Here we are, just shy of 4 months of this no-dating experiment, and I have to confess something: the damn thing played out like my new favorite rom-com. One that I’d proudly take with me to a deserted island.
What were some of the things I had hoped to gain from this romantic sabbatical?
An increased sense of self-worth.
Time to reevaluate my priorities.
Opportunities to experience my world through a completely platonic lens.
Lessons I wouldn’t know I would learn until I learned them.
The payoff has been this and more. The lessons that were yet unnamed at the beginning of this experiment revealed themselves over the course of the last few months: I learned to value others even more than I thought possible without seeing them as romantic options. I learned how to enjoy concerts without trying to stand in a cool way so as to attract attention. I learned to stop caring about people noticing me *that* way. I learned how to go to bed at a reasonable time. I learned that I was capable of being my own handy-man. I learned how to do electrical wiring and minor plumbing. I learned self-defense. I learned to self-validate more efficiently.
The most surprising thing I learned was how to fix a part of me that was too broken to choose a partner who deserved me.
It’s weird to have such bad self-sabotage issues that you make a habit of consistently picking people who are bad for you while knowing that you deserve better. The cognitive dissonance is not lost on me. Decades of trauma will do that to a person. I knew I would eventually figure out how to lessen my habitual self-sabotage, and I had been making progress over the last few years, but there was still a lot of room for improvement.
Shortly before I embarked on this undertaking, I met someone who I enjoyed talking to. We went on a couple dates before I realized how badly I was broken. Luckily for me, this person seemed to want to continue spending time with me in a platonic capacity after I had announced my plans not to date anymore for a year. We did the most platonic things two people can do: bowling, karaoke, activism, watching sports. This person saw me in ratty red thermals with my hair unwashed and no makeup on – the ugliest version of me. Trust me when I say I didn’t know I was spending time with someone I’d one day be dating.
There’s another lesson I didn’t know I’d be learning: becoming good friends with a person without trying to impress them with cool, sexy tricks is a good way to build a foundation for a solid relationship.
That’s what happened. We became good friends. We spent a lot of time getting to know each other under extremely platonic circumstances. We revealed new information about ourselves to each other organically. It was often times a slow burn – details about my life I would have been too quick to divulge to someone I was dating came months later with this friend, and I experienced the same in return.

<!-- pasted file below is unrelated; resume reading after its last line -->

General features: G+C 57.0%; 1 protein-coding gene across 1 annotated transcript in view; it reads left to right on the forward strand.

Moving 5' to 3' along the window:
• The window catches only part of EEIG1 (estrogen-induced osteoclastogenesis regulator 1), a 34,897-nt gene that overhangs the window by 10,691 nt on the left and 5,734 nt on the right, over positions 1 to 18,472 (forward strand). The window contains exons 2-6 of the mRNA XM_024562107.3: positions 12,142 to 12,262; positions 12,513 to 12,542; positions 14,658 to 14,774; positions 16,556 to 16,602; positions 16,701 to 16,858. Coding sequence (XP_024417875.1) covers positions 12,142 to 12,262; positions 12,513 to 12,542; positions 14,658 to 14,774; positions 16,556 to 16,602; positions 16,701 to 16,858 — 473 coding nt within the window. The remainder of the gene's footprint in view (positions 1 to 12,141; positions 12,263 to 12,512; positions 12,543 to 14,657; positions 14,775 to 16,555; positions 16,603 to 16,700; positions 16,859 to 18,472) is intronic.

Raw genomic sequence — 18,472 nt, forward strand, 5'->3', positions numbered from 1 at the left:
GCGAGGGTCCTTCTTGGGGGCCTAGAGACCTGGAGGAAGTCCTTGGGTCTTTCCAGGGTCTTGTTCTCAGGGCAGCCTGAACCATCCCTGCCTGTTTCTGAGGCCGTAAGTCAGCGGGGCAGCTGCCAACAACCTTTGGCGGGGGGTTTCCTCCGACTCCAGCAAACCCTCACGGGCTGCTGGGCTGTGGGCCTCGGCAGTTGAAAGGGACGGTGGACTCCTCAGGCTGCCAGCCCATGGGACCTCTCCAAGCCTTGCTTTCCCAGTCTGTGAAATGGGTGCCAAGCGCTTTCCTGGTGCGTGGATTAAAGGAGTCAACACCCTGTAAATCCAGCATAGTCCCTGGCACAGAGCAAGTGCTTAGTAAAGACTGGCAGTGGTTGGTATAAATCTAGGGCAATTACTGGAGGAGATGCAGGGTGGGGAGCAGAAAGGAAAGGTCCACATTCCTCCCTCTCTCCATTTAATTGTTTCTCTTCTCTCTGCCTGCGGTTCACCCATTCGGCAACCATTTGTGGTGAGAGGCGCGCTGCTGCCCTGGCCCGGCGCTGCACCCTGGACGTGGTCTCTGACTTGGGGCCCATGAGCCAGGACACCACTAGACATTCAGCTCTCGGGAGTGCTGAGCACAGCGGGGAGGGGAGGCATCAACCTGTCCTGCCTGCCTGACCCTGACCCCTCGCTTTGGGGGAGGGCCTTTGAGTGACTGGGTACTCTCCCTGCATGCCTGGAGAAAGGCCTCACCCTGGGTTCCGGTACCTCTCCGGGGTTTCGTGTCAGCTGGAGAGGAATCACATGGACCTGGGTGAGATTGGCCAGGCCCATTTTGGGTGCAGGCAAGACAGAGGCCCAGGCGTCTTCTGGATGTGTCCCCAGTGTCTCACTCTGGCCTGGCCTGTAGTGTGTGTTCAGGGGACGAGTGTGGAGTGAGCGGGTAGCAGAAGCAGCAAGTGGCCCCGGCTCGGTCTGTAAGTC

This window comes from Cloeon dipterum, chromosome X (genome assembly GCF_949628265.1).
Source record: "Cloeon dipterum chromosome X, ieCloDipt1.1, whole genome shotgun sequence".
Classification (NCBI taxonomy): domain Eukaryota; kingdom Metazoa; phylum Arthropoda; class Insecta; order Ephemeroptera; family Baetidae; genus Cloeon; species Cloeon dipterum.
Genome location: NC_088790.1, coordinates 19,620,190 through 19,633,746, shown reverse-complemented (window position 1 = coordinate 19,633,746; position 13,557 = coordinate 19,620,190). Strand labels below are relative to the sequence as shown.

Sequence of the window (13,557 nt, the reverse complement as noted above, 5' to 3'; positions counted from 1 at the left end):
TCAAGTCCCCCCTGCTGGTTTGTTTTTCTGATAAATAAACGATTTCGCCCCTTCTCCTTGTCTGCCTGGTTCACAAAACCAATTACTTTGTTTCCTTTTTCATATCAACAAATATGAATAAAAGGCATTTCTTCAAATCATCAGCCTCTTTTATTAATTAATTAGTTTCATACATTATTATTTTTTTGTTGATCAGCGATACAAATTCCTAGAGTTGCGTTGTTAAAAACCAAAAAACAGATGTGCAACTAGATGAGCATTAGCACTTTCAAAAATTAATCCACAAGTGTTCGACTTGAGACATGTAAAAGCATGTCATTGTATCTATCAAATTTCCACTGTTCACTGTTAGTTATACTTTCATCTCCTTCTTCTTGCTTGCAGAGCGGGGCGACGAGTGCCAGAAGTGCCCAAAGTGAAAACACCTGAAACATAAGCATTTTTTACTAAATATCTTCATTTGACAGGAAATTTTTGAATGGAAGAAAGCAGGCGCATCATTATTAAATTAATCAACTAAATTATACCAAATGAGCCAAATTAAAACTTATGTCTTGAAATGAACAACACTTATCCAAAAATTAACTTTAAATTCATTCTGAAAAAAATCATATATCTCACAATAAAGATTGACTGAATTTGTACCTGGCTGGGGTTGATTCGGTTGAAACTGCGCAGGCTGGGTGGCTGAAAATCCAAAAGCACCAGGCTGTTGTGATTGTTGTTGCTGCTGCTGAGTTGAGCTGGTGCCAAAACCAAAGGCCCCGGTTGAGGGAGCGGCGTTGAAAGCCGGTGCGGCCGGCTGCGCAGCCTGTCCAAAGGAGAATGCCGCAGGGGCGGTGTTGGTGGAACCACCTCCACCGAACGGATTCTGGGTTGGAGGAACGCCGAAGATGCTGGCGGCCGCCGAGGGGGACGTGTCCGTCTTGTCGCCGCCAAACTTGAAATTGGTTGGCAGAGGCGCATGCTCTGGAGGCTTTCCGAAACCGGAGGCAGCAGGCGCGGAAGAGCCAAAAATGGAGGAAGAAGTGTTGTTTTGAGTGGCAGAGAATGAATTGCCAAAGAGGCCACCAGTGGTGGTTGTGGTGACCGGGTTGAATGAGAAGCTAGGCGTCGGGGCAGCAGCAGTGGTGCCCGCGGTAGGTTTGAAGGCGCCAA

Then I realized I was in the presence of someone with real partner potential for me. Not because I was seeking validation from a romantic source. It was because I had met someone who was really special and we had become best friends and also, damn it if it hadn’t dawned on me sooner, he was the type of person I always knew I wanted but could never seem to find. He was warm and sweet and made me laugh until I cried. He communicated with me clearly and consistently. He wanted to talk to me. He wanted to make me feel better if I was having a hard day. He wanted me to feel cared for. It helped that he was also very cute.
I wasn’t sure what to do with this realization. I had sworn off dating for a year for my own good – what would it say about me if I had impugned my own experiment by not following through with it and carrying out the full year? What if he didn’t feel the same way? What if he did feel the same way but I was still broken?
I decided that I needed to tell him how I felt. I told him I liked him and that I wasn’t ready to date but that if he felt the same way, maybe we ought to reevaluate our friendship in January 2017. He agreed and we continued to be friends.
What ultimately caused us to make our decision a month early was the frosty hand of Mother Nature during one particularly chilly December week. My furnace had broken and he offered to let me stay with him since he was the friend who lived the closest to me. The close quarters provided an opportunity for expressing new emotional intimacy. After that, we became inseparable. We recently acknowledged out loud to each other that we are actually dating.
I have dated many people before, but this time, there are quite a few foreign elements present: consistency, stability, equality, mutual respect. There are a few things missing as well: day-to-day anxiety, gut-wrenching depression, constant worry.
Falling for your best friend is a terrifying expedition. There’s the possibility that things won’t work out and that you’ll lose that person for good. It’s a little less scary when they fall for you back and even less daunting when they happen to be an extremely good person.
So this is the end of the experiment. I am dating someone I care about deeply and who cares about me deeply and they are worth my time and energy and heartspace. And I didn’t know if I’d ever be able to say that. I wouldn’t have become best friends with him if it weren’t for the experiment. I would not be here if it weren’t for the experiment.
If you made it this far in the post, thank you for reading. I hope what I’ve shared helps you if you’re struggling with your own attempts at balancing self-love with romance. If you have the opportunity, consider taking an extended break from dating. Take note of the new feelings, the panic, the relief, the adjustments, the growth – let me know how you do.
And if the person I’m dating is reading this: you were more than worth the wait and the risk. Thank you, thank you, thank you for being you.